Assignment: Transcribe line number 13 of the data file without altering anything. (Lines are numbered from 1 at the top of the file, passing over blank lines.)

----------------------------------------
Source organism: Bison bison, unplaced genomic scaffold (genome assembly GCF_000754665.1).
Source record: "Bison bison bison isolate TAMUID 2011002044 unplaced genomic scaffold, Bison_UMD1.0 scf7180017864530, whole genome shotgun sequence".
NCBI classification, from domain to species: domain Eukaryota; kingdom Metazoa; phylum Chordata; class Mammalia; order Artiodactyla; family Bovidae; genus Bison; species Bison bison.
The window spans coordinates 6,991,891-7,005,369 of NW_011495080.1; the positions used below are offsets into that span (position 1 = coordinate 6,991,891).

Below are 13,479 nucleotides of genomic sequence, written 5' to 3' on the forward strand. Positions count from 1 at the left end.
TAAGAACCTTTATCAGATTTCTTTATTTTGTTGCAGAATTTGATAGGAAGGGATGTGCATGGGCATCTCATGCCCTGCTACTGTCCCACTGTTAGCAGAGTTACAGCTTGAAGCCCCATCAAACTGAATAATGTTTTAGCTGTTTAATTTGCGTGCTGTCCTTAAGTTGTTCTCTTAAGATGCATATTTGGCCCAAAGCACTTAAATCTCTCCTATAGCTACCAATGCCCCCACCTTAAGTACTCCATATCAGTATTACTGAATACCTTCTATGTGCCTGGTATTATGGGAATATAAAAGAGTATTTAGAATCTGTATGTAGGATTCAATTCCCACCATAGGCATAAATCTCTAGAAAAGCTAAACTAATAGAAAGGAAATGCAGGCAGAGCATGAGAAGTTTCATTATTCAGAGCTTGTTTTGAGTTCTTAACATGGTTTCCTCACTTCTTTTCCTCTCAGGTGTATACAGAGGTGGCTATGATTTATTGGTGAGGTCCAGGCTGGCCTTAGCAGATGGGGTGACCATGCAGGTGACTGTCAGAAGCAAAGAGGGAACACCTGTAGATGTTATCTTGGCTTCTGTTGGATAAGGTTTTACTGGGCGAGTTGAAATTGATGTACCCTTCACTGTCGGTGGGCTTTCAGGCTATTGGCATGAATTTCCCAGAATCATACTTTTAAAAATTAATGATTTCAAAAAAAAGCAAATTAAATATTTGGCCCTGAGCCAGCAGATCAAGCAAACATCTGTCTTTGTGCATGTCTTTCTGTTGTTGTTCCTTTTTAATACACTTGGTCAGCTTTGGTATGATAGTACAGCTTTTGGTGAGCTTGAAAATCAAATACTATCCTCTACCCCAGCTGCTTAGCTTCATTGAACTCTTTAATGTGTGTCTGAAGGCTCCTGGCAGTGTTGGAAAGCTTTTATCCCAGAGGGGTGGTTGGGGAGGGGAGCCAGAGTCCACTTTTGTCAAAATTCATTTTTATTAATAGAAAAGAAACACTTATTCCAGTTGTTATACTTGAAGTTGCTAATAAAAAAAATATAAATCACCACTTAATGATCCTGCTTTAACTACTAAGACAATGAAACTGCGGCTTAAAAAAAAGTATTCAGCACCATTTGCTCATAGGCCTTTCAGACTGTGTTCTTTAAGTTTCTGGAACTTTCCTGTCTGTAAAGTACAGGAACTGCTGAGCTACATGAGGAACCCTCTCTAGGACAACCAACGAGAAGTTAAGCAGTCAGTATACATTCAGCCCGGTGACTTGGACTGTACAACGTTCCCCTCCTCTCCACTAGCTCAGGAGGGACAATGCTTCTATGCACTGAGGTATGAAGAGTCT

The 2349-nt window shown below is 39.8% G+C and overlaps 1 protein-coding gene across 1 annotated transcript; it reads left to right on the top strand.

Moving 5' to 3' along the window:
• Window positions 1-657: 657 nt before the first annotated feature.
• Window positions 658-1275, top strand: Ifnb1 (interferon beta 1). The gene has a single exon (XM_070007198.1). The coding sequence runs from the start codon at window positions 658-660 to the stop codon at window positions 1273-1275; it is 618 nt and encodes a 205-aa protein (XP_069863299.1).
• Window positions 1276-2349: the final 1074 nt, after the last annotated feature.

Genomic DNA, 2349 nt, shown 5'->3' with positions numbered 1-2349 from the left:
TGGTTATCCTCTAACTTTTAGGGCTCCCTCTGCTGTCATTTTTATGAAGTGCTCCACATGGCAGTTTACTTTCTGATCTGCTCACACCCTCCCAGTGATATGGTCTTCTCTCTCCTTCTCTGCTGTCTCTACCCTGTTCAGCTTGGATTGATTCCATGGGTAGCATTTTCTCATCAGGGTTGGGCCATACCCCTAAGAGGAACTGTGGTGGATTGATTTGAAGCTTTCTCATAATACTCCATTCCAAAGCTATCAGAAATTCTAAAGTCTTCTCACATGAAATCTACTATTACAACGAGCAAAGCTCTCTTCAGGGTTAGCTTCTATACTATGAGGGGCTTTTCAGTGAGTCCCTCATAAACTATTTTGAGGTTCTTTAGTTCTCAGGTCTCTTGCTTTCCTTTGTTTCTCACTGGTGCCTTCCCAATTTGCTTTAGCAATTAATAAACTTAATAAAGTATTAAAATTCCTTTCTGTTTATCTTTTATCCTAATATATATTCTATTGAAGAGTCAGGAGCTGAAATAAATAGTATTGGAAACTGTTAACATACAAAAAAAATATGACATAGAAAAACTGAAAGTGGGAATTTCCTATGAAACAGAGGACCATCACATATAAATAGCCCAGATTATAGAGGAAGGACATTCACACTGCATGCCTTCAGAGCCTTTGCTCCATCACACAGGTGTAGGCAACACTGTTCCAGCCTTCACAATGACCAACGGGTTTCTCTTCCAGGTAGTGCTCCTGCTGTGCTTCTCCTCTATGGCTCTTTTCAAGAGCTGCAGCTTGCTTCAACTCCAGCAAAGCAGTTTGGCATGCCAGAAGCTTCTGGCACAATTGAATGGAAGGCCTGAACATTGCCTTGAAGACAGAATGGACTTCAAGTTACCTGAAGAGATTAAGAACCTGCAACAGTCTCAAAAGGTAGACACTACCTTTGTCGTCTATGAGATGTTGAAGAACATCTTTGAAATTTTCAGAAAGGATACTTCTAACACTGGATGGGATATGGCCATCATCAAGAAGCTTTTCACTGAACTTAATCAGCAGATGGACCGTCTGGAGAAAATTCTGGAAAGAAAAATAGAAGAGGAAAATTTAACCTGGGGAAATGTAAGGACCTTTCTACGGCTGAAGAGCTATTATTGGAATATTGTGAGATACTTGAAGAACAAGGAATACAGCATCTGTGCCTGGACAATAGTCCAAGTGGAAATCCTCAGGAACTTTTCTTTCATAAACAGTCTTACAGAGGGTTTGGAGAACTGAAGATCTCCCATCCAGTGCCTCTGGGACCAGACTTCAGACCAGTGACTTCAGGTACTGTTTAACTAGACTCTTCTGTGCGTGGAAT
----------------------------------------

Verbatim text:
TGGTTATCCTCTAACTTTTAGGGCTCCCTCTGCTGTCATTTTTATGAAGTGCTCCACATGGCAGTTTACTTTCTGATCTGCTCACACCCTCCCAGTGATATGGTCTTCTCTCTCCTTCTCTGCTGTCTCTACCCTGTTCAGCTTGGATTGATTCCATGGGTAGCATTTTCTCATCAGGGTTGGGCCATACCCCTAAGAGGAACTGTGGTGGATTGATTTGAAGCTTTCTCATAATACTCCATTCCAAAGCTATCAGAAATTCTAAAGTCTTCTCACATGAAATCTACTATTACAACGAGCAAAGCTCTCTTCAGGGTTAGCTTCTATACTATGAGGGGCTTTTCAGTGAGTCCCTCATAAACTATTTTGAGGTTCTTTAGTTCTCAGGTCTCTTGCTTTCCTTTGTTTCTCACTGGTGCCTTCCCAATTTGCTTTAGCAATTAATAAACTTAATAAAGTATTAAAATTCCTTTCTGTTTATCTTTTATCCTAATATATATTCTATTGAAGAGTCAGGAGCTGAAATAAATAGTATTGGAAACTGTTAACATACAAAAAAAATATGACATAGAAAAACTGAAAGTGGGAATTTCCTATGAAACAGAGGACCATCACATATAAATAGCCCAGATTATAGAGGAAGGACATTCACACTGCATGCCTTCAGAGCCTTTGCTCCATCACACAGGTGTAGGCAACACTGTTCCAGCCTTCACAATGACCAACGGGTTTCTCTTCCAGGTAGTGCTCCTGCTGTGCTTCTCCTCTATGGCTCTTTTCAAGAGCTGCAGCTTGCTTCAACTCCAGCAAAGCAGTTTGGCATGCCAGAAGCTTCTGGCACAATTGAATGGAAGGCCTGAACATTGCCTTGAAGACAGAATGGACTTCAAGTTACCTGAAGAGATTAAGAACCTGCAACAGTCTCAAAAGGTAGACACTACCTTTGTCGTCTATGAGATGTTGAAGAACATCTTTGAAATTTTCAGAAAGGATACTTCTAACACTGGATGGGATATGGCCATCATCAAGAAGCTTTTCACTGAACTTAATCAGCAGATGGACCGTCTGGAGAAAATTCTGGAAAGAAAAATAGAAGAGGAAAATTTAACCTGGGGAAATGTAAGGACCTTTCTACGGCTGAAGAGCTATTATTGGAATATTGTGAGATACTTGAAGAACAAGGAATACAGCATCTGTGCCTGGACAATAGTCCAAGTGGAAATCCTCAGGAACTTTTCTTTCATAAACAGTCTTACAGAGGGTTTGGAGAACTGAAGATCTCCCATCCAGTGCCTCTGGGACCAGACTTCAGACCAGTGACTTCAGGTACTGTTTAACTAGACTCTTCTGTGCGTGGAAT